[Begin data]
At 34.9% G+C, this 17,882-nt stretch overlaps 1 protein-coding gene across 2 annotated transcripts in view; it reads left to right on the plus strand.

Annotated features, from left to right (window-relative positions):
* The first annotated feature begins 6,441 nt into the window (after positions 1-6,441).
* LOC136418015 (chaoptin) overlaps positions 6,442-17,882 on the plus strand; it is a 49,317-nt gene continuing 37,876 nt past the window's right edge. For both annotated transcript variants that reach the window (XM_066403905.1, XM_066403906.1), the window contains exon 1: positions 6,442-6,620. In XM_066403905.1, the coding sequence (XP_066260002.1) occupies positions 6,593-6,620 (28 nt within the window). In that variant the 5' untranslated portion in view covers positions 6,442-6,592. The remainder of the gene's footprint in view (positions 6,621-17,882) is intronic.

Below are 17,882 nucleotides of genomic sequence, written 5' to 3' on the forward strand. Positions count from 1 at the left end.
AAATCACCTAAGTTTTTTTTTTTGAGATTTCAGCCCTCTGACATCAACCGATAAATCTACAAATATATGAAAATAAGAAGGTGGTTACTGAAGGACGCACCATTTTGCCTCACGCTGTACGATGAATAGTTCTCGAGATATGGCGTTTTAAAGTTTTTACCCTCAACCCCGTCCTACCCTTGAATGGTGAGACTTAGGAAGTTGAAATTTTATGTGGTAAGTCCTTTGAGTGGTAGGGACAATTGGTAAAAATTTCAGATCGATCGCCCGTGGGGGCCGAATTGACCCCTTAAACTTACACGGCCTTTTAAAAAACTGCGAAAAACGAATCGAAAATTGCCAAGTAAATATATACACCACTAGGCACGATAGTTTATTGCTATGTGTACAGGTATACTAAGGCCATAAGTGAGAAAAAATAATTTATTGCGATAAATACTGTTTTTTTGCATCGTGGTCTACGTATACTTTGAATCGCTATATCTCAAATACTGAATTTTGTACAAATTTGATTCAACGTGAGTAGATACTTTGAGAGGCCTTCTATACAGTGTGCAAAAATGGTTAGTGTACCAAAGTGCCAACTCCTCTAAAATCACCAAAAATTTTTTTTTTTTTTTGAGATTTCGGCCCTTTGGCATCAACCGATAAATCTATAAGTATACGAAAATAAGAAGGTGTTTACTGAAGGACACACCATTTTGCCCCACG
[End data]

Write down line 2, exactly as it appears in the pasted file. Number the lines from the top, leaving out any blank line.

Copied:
Annotated features, from left to right (window-relative positions):